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Opinion Let's be honest — this isn't actually tax reform

19:57  13 november  2017
19:57  13 november  2017 Source:   thehill.com

Here's How the Republican Tax Plan Would Personally Help Donald Trump

  Here's How the Republican Tax Plan Would Personally Help Donald Trump Back in September, when Republicans introduced the first look at their plan for massive tax reform, President Donald Trump insisted that his supporting it was selfless. “It’s not good for me, believe me,” he said. But this wasn’t exactly true, as TIME explained then, and now that the bill has been written, nothing much has changed. The bill as it currently exists, known as the Tax Cuts and Jobs Act, overwhelmingly helps wealthy Americans like Trump. It’s a big project: the bill drops the number of tax brackets from seven to five, reduces taxes for most Americans, slashes the corporate tax rate from 35% to 20%, and gradually repeals the estate tax.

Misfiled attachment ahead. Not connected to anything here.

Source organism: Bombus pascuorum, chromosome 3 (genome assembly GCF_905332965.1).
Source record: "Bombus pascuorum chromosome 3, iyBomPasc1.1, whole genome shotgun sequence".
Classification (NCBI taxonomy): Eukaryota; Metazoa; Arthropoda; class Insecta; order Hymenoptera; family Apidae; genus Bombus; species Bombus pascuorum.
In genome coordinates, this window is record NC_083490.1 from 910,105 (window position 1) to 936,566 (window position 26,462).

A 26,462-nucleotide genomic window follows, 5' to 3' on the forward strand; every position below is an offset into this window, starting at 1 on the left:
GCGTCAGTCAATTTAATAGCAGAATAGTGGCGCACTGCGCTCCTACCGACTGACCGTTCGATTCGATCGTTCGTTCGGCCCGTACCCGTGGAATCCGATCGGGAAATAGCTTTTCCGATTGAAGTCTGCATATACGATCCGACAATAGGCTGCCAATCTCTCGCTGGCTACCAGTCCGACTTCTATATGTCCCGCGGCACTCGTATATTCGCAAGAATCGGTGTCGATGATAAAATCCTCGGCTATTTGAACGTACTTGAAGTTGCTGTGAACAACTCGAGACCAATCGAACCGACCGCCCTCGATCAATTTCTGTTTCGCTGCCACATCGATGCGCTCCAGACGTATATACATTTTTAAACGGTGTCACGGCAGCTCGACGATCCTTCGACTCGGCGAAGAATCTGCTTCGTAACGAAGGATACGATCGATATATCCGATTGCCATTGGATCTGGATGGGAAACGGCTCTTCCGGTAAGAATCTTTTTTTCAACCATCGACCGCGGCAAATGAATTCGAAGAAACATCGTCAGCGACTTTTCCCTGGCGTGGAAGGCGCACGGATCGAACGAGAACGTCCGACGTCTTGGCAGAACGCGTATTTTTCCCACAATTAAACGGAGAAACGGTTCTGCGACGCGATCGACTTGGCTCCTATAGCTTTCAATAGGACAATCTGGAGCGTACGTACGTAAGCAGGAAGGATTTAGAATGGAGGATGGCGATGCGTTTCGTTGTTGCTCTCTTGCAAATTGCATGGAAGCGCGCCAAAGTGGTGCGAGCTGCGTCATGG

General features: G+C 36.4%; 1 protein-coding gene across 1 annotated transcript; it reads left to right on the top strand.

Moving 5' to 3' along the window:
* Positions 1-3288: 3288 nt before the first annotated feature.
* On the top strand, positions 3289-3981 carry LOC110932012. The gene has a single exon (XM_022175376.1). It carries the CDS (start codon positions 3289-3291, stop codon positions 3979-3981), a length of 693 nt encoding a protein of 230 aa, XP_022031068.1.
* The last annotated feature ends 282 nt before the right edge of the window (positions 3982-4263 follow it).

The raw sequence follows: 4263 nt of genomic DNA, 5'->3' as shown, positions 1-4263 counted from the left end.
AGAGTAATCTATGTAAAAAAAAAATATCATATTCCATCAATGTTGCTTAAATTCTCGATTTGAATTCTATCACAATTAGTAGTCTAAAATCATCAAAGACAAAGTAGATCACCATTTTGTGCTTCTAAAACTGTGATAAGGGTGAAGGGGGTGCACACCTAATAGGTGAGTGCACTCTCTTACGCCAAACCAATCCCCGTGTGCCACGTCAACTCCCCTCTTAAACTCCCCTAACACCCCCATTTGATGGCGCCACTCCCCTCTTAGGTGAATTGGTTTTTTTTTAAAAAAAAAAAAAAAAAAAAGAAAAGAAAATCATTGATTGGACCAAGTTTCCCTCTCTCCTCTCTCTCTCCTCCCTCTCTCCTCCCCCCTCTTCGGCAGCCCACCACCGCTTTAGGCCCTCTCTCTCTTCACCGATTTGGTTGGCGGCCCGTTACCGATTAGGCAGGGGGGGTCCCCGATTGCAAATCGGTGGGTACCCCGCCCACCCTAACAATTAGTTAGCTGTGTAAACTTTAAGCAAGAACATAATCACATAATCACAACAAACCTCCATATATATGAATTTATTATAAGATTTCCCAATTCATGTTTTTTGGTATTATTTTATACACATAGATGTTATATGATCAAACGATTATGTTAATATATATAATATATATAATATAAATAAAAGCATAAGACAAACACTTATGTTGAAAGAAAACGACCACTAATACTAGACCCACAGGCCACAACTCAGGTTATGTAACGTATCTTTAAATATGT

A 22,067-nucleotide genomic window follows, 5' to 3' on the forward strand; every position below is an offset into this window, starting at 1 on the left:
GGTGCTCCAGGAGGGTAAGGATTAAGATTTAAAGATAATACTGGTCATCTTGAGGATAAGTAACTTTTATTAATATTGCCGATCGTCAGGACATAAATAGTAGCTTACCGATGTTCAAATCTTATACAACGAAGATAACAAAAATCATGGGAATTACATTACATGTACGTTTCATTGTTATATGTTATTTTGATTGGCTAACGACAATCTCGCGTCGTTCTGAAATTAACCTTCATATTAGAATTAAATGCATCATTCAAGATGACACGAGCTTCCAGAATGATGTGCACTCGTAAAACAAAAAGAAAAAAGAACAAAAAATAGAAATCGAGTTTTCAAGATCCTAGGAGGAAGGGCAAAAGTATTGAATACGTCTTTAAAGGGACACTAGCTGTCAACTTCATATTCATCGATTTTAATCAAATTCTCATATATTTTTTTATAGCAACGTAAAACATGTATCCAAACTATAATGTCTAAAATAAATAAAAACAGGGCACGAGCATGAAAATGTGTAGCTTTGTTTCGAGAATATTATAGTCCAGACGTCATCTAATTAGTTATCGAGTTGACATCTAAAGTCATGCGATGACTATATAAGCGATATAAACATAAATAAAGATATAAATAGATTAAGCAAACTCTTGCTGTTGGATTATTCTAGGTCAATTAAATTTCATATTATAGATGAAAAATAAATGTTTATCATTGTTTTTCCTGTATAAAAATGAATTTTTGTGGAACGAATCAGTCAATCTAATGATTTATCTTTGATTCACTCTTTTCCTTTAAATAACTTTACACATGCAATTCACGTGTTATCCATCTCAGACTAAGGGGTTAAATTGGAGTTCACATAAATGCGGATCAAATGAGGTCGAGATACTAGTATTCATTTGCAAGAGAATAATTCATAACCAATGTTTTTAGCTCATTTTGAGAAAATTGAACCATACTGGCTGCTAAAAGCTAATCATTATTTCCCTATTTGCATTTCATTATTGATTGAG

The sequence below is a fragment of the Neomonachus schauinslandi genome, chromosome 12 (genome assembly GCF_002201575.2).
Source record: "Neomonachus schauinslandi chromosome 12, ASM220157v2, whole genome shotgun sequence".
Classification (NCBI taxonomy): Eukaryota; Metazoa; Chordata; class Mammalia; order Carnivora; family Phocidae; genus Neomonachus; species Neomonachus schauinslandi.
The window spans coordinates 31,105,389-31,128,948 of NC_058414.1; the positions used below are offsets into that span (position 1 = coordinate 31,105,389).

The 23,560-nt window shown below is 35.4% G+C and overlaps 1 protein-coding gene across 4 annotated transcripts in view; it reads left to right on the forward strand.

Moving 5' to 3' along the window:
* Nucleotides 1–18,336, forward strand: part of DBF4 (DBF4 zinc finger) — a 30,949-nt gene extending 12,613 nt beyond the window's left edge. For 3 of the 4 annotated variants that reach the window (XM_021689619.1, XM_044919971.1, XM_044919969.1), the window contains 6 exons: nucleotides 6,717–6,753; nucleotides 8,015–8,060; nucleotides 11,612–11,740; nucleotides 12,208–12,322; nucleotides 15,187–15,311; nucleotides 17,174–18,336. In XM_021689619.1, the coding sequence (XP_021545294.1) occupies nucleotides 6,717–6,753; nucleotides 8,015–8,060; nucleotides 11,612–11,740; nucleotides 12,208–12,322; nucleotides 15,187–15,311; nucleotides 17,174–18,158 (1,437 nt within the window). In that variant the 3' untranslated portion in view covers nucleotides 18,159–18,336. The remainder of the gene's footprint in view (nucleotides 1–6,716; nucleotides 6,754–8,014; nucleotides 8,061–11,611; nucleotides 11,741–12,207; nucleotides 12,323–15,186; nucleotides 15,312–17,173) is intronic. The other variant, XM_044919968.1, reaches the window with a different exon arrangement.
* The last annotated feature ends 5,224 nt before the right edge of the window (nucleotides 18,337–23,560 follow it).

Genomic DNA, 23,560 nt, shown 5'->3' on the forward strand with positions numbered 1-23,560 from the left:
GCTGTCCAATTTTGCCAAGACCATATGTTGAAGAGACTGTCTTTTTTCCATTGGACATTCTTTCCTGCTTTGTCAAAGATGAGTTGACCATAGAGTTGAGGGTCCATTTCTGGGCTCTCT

The Senate version of tax reform brought real clarity to this conversation about overhauling the tax system. What is now discussed doesn’ t come close to being real tax reform for the American people. What it does qualify as is a grab bag of goodies for the uber-wealthy globalists while passing the price

So to that end, let ' s talk some policy things here that the White House is doing that it says and Congress Goldenberg: I would love to see some tax reform . I think that when you and I spoke last time and They' re talking about lowering corporate taxes , but fundamentally, corporate taxes are

Let's be honest — this isn't actually tax reform © Provided by The Hill Let's be honest — this isn't actually tax reform

Editor’s note: The opinions in this article are the author’s, as published by our content partner, and do not necessarily represent the views of MSN or Microsoft.